Wanda's face was pale, and she kept glancing at Ted and Andy, now making their way out through the crowd at the doorway. Ted was looking back at their table again, and tapped someone on the shoulder, pointing at Richard. Most of what they were saying couldn't be heard, but in the midst of it, even here, clear across the room, they heard the derisive hoot of "Jesus!" followed by laughter.

Wanda looked around the group at the table. "And we're all in it with you, Richard. " But they heard the tremor in her voice.

"We don't really have a choice, do we?" asked Jeff, crushing an empty Styrofoam cup in frustration.

"Don't care. I'm not going to live a lie," said Richard. "We're supposed to be witnesses. Not passively accepting what the world preaches. Not blending into the background... "

"Amen!" said Dan, who himself constantly seemed to find opportunities to talk to other students about the Lord. All at the table had witnessed one-on-one with various people around the campus. All were known for their Christian faith. But this... This was another level completely. This...

"But evolution versus creation is a side issue, Dan!" Carol crossed her arms, voice steady. "I know lots of Christians who love the Lord with all their hearts and believe in evolution too..."

"I know." Dan's finger tapped the tabletop for a minute, while he thought. "But we're not supposed to walk based on what others believe, but on what we believe, right? Each has to walk in witness of their own faith. If we walk a lie, as Richard put it, to blend in with everyone else, how're they going to believe us on the central issue?"

He quoted from memory, from the Bible, "'You are the light of the world. A city on a hill cannot be hidden. Neither do people light a lamp and put it under a bowl. Instead they put it on its stand, and it gives light to everyone in the house. In the same way, let your light shine before men, that they may see your good deeds and praise your Father in Heaven'...We all know evolution's garbage. Don't you think it's time someone stood up in this school and said so, instead of just trying to blend in?"

"Amen!" Debbie said, hugging her arms tightly around herself, trying to stop the shaking. "Richard's tired of hiding under a bowl. Me too!"

A quietness came over the group. They were beginning to feel that peace and presence which they were not accustomed to feeling outside of church. A quiet calmness settling from above, totally separate from their own emotions ...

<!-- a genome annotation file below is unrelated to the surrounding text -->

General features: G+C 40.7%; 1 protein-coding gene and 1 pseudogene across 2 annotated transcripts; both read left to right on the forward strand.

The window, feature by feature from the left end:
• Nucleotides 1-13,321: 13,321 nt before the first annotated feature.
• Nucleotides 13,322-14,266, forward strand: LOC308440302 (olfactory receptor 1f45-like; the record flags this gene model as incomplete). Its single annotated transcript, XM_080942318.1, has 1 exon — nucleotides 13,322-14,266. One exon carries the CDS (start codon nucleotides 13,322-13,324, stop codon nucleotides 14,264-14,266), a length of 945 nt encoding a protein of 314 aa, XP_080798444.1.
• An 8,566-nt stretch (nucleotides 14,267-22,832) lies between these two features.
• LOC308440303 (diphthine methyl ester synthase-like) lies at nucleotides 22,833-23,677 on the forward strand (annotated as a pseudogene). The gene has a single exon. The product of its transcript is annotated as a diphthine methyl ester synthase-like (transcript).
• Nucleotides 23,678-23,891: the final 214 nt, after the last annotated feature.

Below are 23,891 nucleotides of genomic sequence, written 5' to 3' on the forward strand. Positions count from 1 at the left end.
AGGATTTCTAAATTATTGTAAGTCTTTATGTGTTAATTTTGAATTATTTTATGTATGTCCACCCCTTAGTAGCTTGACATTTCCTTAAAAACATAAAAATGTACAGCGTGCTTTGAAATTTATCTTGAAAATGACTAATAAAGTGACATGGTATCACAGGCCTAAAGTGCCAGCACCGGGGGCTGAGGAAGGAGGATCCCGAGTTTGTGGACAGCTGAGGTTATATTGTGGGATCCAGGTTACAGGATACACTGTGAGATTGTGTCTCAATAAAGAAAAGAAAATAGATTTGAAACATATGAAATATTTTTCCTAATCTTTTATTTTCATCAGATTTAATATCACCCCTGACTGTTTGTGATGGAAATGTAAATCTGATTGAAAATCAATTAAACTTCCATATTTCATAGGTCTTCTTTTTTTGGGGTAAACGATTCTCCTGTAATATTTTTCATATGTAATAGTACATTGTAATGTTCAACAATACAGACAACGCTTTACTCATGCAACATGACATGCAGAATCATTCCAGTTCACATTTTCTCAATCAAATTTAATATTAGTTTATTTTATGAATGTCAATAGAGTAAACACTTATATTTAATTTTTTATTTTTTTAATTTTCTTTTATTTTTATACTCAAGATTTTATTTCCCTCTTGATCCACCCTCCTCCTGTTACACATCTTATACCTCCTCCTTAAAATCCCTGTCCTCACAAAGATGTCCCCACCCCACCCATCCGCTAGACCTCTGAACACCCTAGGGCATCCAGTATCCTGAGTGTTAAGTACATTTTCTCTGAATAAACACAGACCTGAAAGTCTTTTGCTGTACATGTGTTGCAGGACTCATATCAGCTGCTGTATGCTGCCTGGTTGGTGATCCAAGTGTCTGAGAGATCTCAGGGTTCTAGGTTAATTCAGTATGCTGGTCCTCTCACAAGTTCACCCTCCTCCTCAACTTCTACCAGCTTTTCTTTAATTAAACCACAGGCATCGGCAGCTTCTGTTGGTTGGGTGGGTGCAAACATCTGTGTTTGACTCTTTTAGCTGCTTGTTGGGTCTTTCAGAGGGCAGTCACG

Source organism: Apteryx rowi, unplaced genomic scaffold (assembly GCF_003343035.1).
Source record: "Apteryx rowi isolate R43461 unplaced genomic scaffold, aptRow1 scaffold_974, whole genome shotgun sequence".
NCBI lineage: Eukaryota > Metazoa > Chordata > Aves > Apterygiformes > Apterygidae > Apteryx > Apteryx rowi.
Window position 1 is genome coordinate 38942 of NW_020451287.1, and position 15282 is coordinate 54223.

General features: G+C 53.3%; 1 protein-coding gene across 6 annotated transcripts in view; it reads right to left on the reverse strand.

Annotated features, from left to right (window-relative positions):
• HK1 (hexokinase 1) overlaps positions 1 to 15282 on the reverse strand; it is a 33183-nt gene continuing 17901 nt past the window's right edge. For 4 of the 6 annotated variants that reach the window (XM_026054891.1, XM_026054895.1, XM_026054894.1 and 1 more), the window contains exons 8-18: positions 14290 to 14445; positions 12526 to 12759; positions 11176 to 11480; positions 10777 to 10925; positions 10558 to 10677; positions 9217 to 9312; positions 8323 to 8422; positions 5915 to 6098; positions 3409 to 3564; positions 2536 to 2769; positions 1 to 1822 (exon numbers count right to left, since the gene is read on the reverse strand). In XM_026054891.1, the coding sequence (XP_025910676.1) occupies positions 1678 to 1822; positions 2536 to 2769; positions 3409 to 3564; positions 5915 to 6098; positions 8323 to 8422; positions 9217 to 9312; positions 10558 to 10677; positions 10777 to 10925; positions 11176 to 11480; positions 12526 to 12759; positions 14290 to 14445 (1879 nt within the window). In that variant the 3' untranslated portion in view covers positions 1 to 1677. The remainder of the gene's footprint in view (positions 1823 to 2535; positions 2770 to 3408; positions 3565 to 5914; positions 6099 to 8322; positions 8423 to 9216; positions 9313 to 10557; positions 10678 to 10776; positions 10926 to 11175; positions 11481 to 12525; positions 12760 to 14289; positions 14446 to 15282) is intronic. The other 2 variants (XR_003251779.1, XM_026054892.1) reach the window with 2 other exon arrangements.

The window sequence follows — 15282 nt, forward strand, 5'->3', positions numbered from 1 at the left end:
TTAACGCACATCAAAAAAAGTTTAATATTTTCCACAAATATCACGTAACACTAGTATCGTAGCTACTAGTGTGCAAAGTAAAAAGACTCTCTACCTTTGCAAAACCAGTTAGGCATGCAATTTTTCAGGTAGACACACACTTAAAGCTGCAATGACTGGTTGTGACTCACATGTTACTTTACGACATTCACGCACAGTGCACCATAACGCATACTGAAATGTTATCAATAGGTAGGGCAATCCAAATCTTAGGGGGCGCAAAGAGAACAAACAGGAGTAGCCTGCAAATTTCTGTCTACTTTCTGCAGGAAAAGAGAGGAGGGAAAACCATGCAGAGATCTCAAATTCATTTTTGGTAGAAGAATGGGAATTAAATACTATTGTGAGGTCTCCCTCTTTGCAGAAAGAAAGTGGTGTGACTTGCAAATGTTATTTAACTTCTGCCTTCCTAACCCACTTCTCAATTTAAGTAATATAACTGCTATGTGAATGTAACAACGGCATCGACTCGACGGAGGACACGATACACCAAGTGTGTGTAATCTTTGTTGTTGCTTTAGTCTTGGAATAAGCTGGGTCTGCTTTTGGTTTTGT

Carol looked over at Jeff. "They're right." She locked eyes with him, waiting. Then eventually added, "Amen".

Jeff took a deep breath, then let it out slowly. "All right! All right!" He threw up his hands. "Amen, already!" He leaned forward and roughly mussed Richard's hair. "Kid, we'll stand with ya. And I'll watch your back, best I can, but we're in for a lot more than you're bargainin' for, I'm warning ya..."

Dan added soberly, "And we'll stand with the Lord."

Silence settled over them. Although the din of laughter, conversation, and rattling dishes still resounded around them, the table suddenly seemed set apart.

"I think we'd better pray, people ... "

And, as one, all heads bowed.

To be continued...

Again, Bear welcomes all comments on the writing -- "red ink" included -- especially concerning anything that might make this story seem out of date to modern teenagers.
Bear's news and free multi-media Christian resources: Bear's Writing Den

Tuesday, April 20, 2010

Bear's on the sick list

Bear's still alive, but is ill at the moment. Will be back soon, Lord willing! :-)
Bear's news and free multi-media Christian resources: Bear's Writing Den

Sunday, April 18, 2010

Sunday Happenings -- The hopes of 5 murdered missionaries fulfilled through the "Power of His Love"

One of Bear's biggest struggles in the faith has concerned the murder of Jim Elliott and the four other missionaries to the Auca Indians ... even though she knew that years after they were murdered by the tribe, the Aucas did come to belief in the Lord. And even though she also knew that Elliot's wife and the sister of another of the missionaries chose to go in and live with the tribe that had murdered their loved ones.

However, she didn't really understand how completely the Auca tribesmen's hearts had been changed, until she stumbled onto some video segments concerning it all, last night.

It had always sounded somewhat like a "too good to be true" type of story to her, with some hype thrown into the mix, to try and give meaning to what looked to be the waste of young men's lives ...

... until last night, she actually viewed the video of one of the missionary's murderers trying to explain to an American audience why they need to get to know "the King".